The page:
Summary: Sustained winds are 40 mph, right at the threshold for a tropical storm. There's a good chance Tropical Storm Cindy will be named later tonight, with impacts increasing along the Gulf Coast during the day Tuesday. Repeated bands of heavy showers and T-storms sweeping in off the Gulf of Mexico, an "atmospheric river" type event, will focus over 10" of rain on some communities; possibly more than that. The result will be minor to moderate storm surge flooding for coastal communities, but potentially major inland flooding in the days to come. Stay alert, more updates on Tuesday.
Paul Douglas, Senior Meteorologist. Praedictix
Rising Seas Spurred Record Number of "High-Tide" Floods in U.S. Last Year. I wonder what on Earth could be triggering this? USA TODAY reports: "The U.S. endured a record number of days of high-tide flooding last year largely due to rising seas from man-made climate change, the National Oceanic and Atmospheric Administration said. Across the USA, coastal cities and towns racked up a combined 520 days with high-tide floods, far above the annual average of 275 days over the past couple decades, NOAA oceanographer William Sweet said. That broke the previous record set only a year earlier when 513 flood days were tallied in 2015, he added. The report only examined coastal flooding, not inundation brought on by sudden, heavy rain or overflowing rivers. As sea levels rise, it no longer takes a strong storm or hurricane to cause coastal flooding. It now occurs with high tides in many locations..."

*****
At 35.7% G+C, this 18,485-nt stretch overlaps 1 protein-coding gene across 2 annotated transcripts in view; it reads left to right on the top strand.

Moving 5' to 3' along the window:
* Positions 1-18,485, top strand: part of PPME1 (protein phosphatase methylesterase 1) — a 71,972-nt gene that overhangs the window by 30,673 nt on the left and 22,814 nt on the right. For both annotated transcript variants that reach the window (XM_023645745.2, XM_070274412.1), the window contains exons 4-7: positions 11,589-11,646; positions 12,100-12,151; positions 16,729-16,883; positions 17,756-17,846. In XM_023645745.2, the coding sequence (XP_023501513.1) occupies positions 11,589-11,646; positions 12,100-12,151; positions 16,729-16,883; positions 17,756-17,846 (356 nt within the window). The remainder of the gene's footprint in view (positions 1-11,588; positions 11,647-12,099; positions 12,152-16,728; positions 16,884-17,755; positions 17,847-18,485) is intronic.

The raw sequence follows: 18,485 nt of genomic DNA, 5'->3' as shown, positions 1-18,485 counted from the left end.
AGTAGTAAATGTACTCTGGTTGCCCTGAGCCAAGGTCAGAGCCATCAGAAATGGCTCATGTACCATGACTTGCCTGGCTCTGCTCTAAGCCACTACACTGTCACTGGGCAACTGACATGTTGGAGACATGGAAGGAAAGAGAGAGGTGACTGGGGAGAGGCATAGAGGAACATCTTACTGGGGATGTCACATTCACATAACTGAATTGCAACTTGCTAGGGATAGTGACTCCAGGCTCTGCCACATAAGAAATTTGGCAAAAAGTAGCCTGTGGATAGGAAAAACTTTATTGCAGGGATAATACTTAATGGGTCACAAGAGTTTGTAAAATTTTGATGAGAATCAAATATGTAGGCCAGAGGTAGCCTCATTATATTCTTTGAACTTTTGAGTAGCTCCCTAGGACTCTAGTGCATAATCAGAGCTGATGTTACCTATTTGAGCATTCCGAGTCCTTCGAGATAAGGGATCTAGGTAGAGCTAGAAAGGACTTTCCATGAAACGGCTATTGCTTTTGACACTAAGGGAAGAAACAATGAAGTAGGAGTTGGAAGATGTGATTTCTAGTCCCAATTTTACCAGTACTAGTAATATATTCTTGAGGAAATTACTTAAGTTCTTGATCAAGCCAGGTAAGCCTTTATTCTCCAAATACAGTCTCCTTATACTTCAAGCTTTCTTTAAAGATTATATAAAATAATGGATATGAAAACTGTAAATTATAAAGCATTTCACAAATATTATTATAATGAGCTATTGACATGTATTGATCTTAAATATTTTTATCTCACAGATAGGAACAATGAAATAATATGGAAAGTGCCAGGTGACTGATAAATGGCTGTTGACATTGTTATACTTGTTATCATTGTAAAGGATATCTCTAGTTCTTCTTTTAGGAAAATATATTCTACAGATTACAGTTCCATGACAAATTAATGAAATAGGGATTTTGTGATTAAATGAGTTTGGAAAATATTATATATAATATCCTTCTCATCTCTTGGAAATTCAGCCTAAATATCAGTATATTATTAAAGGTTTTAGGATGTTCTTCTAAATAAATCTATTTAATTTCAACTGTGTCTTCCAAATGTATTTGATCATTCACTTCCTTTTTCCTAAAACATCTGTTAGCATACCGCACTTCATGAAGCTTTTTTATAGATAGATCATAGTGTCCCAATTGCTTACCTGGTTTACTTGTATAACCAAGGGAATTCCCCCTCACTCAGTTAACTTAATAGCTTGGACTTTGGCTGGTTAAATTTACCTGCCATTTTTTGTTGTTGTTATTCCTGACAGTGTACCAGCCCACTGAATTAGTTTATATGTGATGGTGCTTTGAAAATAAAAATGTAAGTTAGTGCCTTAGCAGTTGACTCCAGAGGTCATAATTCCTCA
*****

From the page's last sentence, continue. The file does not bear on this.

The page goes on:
File photo of tidal flooding in Ft. Lauderdale in October, 2016 courtesy of NOAA.
The Radical Idea Behind Trump's EPA Rollbacks. Politico reports; here's a clip: "...Pruitt has labeled this vision “EPA originalism,” in a nod to some conservatives’ long-running arguments that judges should interpret the Constitution as the Founders understood it. But several former EPA chiefs say Pruitt and Trump have it wrong — and that the agency’s mission was never as narrow as the current administration wants it to be. “I don’t personally think you can say, ‘I’m somehow going back to what the basic responsibilities of EPA are,’” said Lee Thomas, who led the agency during Ronald Reagan’s second term. “That’s not what EPA is, that’s not where the laws are, and that’s not where the risk is...”